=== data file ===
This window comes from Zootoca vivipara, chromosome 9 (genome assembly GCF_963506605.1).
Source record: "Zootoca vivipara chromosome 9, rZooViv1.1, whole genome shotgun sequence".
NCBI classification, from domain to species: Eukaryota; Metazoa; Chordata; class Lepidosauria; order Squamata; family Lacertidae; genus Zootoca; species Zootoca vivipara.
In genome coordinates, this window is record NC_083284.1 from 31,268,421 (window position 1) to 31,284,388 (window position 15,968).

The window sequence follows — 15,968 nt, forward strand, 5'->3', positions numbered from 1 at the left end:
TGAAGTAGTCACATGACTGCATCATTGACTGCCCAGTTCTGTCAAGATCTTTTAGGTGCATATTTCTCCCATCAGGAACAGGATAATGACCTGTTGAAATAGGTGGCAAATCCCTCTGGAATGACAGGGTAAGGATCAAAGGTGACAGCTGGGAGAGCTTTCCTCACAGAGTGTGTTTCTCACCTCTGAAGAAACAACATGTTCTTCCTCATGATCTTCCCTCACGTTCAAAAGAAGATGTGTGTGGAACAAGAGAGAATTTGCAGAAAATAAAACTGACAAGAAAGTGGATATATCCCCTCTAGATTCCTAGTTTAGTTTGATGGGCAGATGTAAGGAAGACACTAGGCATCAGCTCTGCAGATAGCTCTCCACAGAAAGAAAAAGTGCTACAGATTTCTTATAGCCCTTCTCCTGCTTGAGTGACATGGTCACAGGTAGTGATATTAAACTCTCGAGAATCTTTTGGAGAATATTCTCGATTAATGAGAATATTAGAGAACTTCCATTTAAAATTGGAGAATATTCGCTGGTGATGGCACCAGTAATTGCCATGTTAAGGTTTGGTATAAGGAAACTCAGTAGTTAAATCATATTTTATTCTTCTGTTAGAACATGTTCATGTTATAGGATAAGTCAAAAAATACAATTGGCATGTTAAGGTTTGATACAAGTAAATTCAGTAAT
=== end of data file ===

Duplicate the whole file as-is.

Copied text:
This window comes from Zootoca vivipara, chromosome 9 (genome assembly GCF_963506605.1).
Source record: "Zootoca vivipara chromosome 9, rZooViv1.1, whole genome shotgun sequence".
NCBI classification, from domain to species: Eukaryota; Metazoa; Chordata; class Lepidosauria; order Squamata; family Lacertidae; genus Zootoca; species Zootoca vivipara.
In genome coordinates, this window is record NC_083284.1 from 31,268,421 (window position 1) to 31,284,388 (window position 15,968).

The window sequence follows — 15,968 nt, forward strand, 5'->3', positions numbered from 1 at the left end:
TGAAGTAGTCACATGACTGCATCATTGACTGCCCAGTTCTGTCAAGATCTTTTAGGTGCATATTTCTCCCATCAGGAACAGGATAATGACCTGTTGAAATAGGTGGCAAATCCCTCTGGAATGACAGGGTAAGGATCAAAGGTGACAGCTGGGAGAGCTTTCCTCACAGAGTGTGTTTCTCACCTCTGAAGAAACAACATGTTCTTCCTCATGATCTTCCCTCACGTTCAAAAGAAGATGTGTGTGGAACAAGAGAGAATTTGCAGAAAATAAAACTGACAAGAAAGTGGATATATCCCCTCTAGATTCCTAGTTTAGTTTGATGGGCAGATGTAAGGAAGACACTAGGCATCAGCTCTGCAGATAGCTCTCCACAGAAAGAAAAAGTGCTACAGATTTCTTATAGCCCTTCTCCTGCTTGAGTGACATGGTCACAGGTAGTGATATTAAACTCTCGAGAATCTTTTGGAGAATATTCTCGATTAATGAGAATATTAGAGAACTTCCATTTAAAATTGGAGAATATTCGCTGGTGATGGCACCAGTAATTGCCATGTTAAGGTTTGGTATAAGGAAACTCAGTAGTTAAATCATATTTTATTCTTCTGTTAGAACATGTTCATGTTATAGGATAAGTCAAAAAATACAATTGGCATGTTAAGGTTTGATACAAGTAAATTCAGTAAT